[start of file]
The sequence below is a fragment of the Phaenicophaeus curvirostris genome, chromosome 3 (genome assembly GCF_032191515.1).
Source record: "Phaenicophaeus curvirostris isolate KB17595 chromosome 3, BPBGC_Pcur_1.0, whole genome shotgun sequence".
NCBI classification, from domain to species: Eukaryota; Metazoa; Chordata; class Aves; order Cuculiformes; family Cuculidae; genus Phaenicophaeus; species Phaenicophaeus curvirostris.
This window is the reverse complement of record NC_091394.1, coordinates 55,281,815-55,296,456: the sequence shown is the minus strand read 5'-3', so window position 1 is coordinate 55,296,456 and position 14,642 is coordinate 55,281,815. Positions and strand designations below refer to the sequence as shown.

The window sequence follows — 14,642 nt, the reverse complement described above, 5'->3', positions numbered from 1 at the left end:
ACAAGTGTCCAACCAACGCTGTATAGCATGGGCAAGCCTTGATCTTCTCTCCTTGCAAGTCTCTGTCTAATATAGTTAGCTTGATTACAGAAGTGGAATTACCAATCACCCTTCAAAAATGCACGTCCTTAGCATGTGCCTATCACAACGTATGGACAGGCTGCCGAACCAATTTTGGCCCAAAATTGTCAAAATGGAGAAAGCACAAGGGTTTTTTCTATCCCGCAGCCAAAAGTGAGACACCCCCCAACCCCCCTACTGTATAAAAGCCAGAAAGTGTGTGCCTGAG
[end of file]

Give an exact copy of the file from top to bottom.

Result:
The sequence below is a fragment of the Phaenicophaeus curvirostris genome, chromosome 3 (genome assembly GCF_032191515.1).
Source record: "Phaenicophaeus curvirostris isolate KB17595 chromosome 3, BPBGC_Pcur_1.0, whole genome shotgun sequence".
NCBI classification, from domain to species: Eukaryota; Metazoa; Chordata; class Aves; order Cuculiformes; family Cuculidae; genus Phaenicophaeus; species Phaenicophaeus curvirostris.
This window is the reverse complement of record NC_091394.1, coordinates 55,281,815-55,296,456: the sequence shown is the minus strand read 5'-3', so window position 1 is coordinate 55,296,456 and position 14,642 is coordinate 55,281,815. Positions and strand designations below refer to the sequence as shown.

The window sequence follows — 14,642 nt, the reverse complement described above, 5'->3', positions numbered from 1 at the left end:
ACAAGTGTCCAACCAACGCTGTATAGCATGGGCAAGCCTTGATCTTCTCTCCTTGCAAGTCTCTGTCTAATATAGTTAGCTTGATTACAGAAGTGGAATTACCAATCACCCTTCAAAAATGCACGTCCTTAGCATGTGCCTATCACAACGTATGGACAGGCTGCCGAACCAATTTTGGCCCAAAATTGTCAAAATGGAGAAAGCACAAGGGTTTTTTCTATCCCGCAGCCAAAAGTGAGACACCCCCCAACCCCCCTACTGTATAAAAGCCAGAAAGTGTGTGCCTGAG